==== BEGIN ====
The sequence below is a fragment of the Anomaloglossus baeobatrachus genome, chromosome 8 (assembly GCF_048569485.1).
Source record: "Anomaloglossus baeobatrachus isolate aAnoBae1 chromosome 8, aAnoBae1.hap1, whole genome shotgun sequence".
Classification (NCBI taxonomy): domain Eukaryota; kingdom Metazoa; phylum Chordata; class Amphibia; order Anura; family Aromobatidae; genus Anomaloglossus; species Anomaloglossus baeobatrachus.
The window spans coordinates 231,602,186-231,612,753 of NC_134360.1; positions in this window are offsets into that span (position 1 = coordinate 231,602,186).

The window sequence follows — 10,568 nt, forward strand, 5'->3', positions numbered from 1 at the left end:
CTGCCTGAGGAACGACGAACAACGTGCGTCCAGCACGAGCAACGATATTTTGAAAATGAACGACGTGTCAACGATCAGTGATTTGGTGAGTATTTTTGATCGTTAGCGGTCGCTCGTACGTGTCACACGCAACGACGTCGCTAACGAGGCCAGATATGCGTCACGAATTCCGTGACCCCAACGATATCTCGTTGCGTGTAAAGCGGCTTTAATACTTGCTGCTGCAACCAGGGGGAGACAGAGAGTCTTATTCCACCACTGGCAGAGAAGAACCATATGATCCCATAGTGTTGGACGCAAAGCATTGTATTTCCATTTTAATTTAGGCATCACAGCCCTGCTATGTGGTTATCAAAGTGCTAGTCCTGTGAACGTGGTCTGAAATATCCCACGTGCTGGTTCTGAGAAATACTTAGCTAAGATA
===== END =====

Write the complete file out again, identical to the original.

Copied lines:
The sequence below is a fragment of the Anomaloglossus baeobatrachus genome, chromosome 8 (assembly GCF_048569485.1).
Source record: "Anomaloglossus baeobatrachus isolate aAnoBae1 chromosome 8, aAnoBae1.hap1, whole genome shotgun sequence".
Classification (NCBI taxonomy): domain Eukaryota; kingdom Metazoa; phylum Chordata; class Amphibia; order Anura; family Aromobatidae; genus Anomaloglossus; species Anomaloglossus baeobatrachus.
The window spans coordinates 231,602,186-231,612,753 of NC_134360.1; positions in this window are offsets into that span (position 1 = coordinate 231,602,186).

The window sequence follows — 10,568 nt, forward strand, 5'->3', positions numbered from 1 at the left end:
CTGCCTGAGGAACGACGAACAACGTGCGTCCAGCACGAGCAACGATATTTTGAAAATGAACGACGTGTCAACGATCAGTGATTTGGTGAGTATTTTTGATCGTTAGCGGTCGCTCGTACGTGTCACACGCAACGACGTCGCTAACGAGGCCAGATATGCGTCACGAATTCCGTGACCCCAACGATATCTCGTTGCGTGTAAAGCGGCTTTAATACTTGCTGCTGCAACCAGGGGGAGACAGAGAGTCTTATTCCACCACTGGCAGAGAAGAACCATATGATCCCATAGTGTTGGACGCAAAGCATTGTATTTCCATTTTAATTTAGGCATCACAGCCCTGCTATGTGGTTATCAAAGTGCTAGTCCTGTGAACGTGGTCTGAAATATCCCACGTGCTGGTTCTGAGAAATACTTAGCTAAGATA